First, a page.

Advent, Shamanism, and the Human Hunger for Peace and Justice

Yesterday was the second Sunday in Advent.

We spent the day with music. Jennie rehearsed with the UU choir , then sang at the second service. (I stayed home and worked, as it’s the end of the semester, and listened to Advent music on BBC). In the afternoon we attended the seasonal concert by Bela Voce.  An hour later, Jennie left for another choir rehearsal. I joined her a bit later for the Community Choir Fest and Carol Sing, a wonderful interfaith gathering.

Looking back over a packed day of seasonal music, we realized the theme of much of the music had been a deep hunger and thirst for peace and justice. I found myself wondering how it came to be that much of the Christian world focuses on that essential human longing for only five or six weeks a year. Clearly, the desire for peace, safety, and well-being runs deep and true. Yet, the river bed seems to be dry for much of the year.

I’ve been think, too, about the centrality of fear in many shamanic cultures, especially those where climate or other local conditions made survival challenging.

Certainly, the arrival of Christianity, with it’s central tenet of forgiveness and salvation was a relief for many Native people, relieving us from the burdensome taboos imposed by hardship, and opening the possibility of new, respectful relationships with the rest of Creation.  It also seems to have opened shamanism to a more life affirming, joyous cosmology. Native people everywhere have taken what they perceive as best from Christianity and integrated that material into their lives and cultures. Perhaps, at least in the Americas, this is most evident at Christmas and Easter, times of hope and transcendence.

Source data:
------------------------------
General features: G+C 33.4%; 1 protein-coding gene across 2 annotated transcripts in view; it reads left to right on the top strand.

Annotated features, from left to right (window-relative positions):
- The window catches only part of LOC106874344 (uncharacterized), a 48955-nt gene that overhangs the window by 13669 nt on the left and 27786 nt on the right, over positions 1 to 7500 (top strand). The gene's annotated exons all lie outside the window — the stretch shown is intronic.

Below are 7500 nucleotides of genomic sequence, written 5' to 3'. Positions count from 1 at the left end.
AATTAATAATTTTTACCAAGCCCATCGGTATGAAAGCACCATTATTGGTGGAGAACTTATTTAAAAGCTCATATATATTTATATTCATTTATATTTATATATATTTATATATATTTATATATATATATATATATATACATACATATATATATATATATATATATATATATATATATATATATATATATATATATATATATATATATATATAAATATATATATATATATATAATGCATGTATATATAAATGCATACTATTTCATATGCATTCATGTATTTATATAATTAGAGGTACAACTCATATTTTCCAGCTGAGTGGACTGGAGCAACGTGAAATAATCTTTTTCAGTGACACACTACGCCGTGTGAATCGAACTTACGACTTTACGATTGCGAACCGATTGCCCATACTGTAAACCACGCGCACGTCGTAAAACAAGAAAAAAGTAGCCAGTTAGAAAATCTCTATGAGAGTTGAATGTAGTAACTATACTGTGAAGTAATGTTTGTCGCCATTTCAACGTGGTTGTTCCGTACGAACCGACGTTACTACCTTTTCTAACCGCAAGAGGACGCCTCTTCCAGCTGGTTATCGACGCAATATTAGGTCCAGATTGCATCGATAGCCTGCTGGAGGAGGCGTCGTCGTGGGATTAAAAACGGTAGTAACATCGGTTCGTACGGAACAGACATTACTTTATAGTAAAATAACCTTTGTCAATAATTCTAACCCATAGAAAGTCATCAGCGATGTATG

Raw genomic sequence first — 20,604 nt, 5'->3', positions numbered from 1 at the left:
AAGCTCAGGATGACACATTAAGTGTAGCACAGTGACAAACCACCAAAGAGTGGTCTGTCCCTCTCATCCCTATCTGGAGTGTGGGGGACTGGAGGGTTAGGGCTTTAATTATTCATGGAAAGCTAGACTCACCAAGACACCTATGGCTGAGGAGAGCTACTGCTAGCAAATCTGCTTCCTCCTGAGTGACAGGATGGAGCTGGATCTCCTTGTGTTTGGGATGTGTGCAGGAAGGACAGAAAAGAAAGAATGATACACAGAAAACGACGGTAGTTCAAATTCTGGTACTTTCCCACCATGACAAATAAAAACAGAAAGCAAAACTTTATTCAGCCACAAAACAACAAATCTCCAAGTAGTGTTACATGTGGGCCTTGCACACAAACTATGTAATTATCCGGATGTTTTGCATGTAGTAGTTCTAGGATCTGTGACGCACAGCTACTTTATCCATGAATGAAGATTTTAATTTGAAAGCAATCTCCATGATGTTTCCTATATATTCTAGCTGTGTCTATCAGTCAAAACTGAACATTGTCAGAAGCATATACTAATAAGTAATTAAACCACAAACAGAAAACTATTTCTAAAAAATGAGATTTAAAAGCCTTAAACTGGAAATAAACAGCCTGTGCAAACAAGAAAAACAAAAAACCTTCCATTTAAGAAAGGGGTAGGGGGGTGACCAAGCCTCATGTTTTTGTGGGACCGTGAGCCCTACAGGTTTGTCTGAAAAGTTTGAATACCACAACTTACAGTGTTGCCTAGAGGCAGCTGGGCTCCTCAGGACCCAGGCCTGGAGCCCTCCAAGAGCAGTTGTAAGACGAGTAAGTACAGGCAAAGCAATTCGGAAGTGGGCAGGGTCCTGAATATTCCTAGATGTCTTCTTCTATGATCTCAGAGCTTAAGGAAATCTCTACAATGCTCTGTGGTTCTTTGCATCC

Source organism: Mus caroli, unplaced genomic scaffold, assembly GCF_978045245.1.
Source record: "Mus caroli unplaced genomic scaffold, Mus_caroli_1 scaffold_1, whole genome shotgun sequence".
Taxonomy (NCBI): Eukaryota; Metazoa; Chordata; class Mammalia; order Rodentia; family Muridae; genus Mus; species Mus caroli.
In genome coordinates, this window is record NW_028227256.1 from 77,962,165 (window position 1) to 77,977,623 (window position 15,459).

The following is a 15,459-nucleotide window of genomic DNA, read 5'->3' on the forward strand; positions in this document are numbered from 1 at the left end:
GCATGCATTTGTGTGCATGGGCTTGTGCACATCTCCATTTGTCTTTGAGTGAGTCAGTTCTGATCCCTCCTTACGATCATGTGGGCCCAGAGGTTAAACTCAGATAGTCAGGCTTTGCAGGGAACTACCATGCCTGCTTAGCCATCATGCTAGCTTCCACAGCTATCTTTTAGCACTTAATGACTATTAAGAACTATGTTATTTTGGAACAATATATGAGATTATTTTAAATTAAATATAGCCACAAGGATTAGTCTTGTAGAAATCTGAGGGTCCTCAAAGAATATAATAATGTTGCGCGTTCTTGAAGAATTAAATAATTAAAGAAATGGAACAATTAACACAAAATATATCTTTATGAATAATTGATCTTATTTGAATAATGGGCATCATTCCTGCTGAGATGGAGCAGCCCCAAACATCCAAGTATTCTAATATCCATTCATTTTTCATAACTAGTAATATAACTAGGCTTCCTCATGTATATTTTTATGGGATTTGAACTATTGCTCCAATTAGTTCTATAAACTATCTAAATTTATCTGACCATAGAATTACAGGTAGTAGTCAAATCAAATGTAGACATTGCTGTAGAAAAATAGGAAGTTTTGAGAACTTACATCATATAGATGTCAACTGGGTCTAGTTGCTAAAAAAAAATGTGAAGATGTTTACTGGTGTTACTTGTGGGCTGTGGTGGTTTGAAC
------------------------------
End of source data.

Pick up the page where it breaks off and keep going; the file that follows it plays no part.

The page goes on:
So here we are, three weeks til the Child comes, bringing hope of renewal, peace, and justice to the world.

No wonder Jesus focus so much of his teaching on the centrality of peace, children and women! No wonder Native people have so often found the figure of Mary compelling, both as a mother and an ally. Without children, there is no hope for the future. Without women, there are no children! In the absence of peace, everyone suffers.

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